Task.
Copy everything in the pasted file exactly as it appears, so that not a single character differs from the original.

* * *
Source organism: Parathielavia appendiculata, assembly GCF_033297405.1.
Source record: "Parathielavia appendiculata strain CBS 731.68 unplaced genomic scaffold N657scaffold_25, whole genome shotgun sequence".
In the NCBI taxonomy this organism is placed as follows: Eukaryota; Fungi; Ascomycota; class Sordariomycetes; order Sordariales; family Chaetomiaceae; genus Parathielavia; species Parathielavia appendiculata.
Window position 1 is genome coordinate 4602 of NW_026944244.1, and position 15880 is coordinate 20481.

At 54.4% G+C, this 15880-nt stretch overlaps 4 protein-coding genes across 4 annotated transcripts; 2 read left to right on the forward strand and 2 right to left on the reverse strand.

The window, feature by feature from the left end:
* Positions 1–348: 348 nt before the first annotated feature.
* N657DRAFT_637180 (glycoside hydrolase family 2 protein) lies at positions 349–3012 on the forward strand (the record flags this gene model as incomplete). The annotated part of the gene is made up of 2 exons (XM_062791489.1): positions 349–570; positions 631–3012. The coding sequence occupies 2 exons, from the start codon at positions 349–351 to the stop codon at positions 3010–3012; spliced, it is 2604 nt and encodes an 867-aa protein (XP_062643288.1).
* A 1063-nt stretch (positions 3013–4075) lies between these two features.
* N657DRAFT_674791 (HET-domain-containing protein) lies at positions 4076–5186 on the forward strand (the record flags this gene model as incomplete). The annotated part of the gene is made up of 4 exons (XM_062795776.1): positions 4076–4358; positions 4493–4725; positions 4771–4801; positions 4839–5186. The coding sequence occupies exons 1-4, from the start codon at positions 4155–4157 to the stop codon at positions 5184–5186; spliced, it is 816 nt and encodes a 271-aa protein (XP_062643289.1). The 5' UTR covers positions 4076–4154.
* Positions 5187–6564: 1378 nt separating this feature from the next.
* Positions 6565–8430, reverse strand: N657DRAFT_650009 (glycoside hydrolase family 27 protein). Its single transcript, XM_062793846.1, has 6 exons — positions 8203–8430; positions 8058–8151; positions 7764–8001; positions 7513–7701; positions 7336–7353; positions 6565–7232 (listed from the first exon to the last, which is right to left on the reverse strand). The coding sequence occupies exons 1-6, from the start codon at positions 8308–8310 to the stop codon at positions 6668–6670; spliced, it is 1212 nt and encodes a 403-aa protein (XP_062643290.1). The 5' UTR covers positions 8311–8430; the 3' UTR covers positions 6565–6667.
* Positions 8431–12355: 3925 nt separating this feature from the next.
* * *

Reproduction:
Source organism: Parathielavia appendiculata, assembly GCF_033297405.1.
Source record: "Parathielavia appendiculata strain CBS 731.68 unplaced genomic scaffold N657scaffold_25, whole genome shotgun sequence".
In the NCBI taxonomy this organism is placed as follows: Eukaryota; Fungi; Ascomycota; class Sordariomycetes; order Sordariales; family Chaetomiaceae; genus Parathielavia; species Parathielavia appendiculata.
Window position 1 is genome coordinate 4602 of NW_026944244.1, and position 15880 is coordinate 20481.

At 54.4% G+C, this 15880-nt stretch overlaps 4 protein-coding genes across 4 annotated transcripts; 2 read left to right on the forward strand and 2 right to left on the reverse strand.

The window, feature by feature from the left end:
* Positions 1–348: 348 nt before the first annotated feature.
* N657DRAFT_637180 (glycoside hydrolase family 2 protein) lies at positions 349–3012 on the forward strand (the record flags this gene model as incomplete). The annotated part of the gene is made up of 2 exons (XM_062791489.1): positions 349–570; positions 631–3012. The coding sequence occupies 2 exons, from the start codon at positions 349–351 to the stop codon at positions 3010–3012; spliced, it is 2604 nt and encodes an 867-aa protein (XP_062643288.1).
* A 1063-nt stretch (positions 3013–4075) lies between these two features.
* N657DRAFT_674791 (HET-domain-containing protein) lies at positions 4076–5186 on the forward strand (the record flags this gene model as incomplete). The annotated part of the gene is made up of 4 exons (XM_062795776.1): positions 4076–4358; positions 4493–4725; positions 4771–4801; positions 4839–5186. The coding sequence occupies exons 1-4, from the start codon at positions 4155–4157 to the stop codon at positions 5184–5186; spliced, it is 816 nt and encodes a 271-aa protein (XP_062643289.1). The 5' UTR covers positions 4076–4154.
* Positions 5187–6564: 1378 nt separating this feature from the next.
* Positions 6565–8430, reverse strand: N657DRAFT_650009 (glycoside hydrolase family 27 protein). Its single transcript, XM_062793846.1, has 6 exons — positions 8203–8430; positions 8058–8151; positions 7764–8001; positions 7513–7701; positions 7336–7353; positions 6565–7232 (listed from the first exon to the last, which is right to left on the reverse strand). The coding sequence occupies exons 1-6, from the start codon at positions 8308–8310 to the stop codon at positions 6668–6670; spliced, it is 1212 nt and encodes a 403-aa protein (XP_062643290.1). The 5' UTR covers positions 8311–8430; the 3' UTR covers positions 6565–6667.
* Positions 8431–12355: 3925 nt separating this feature from the next.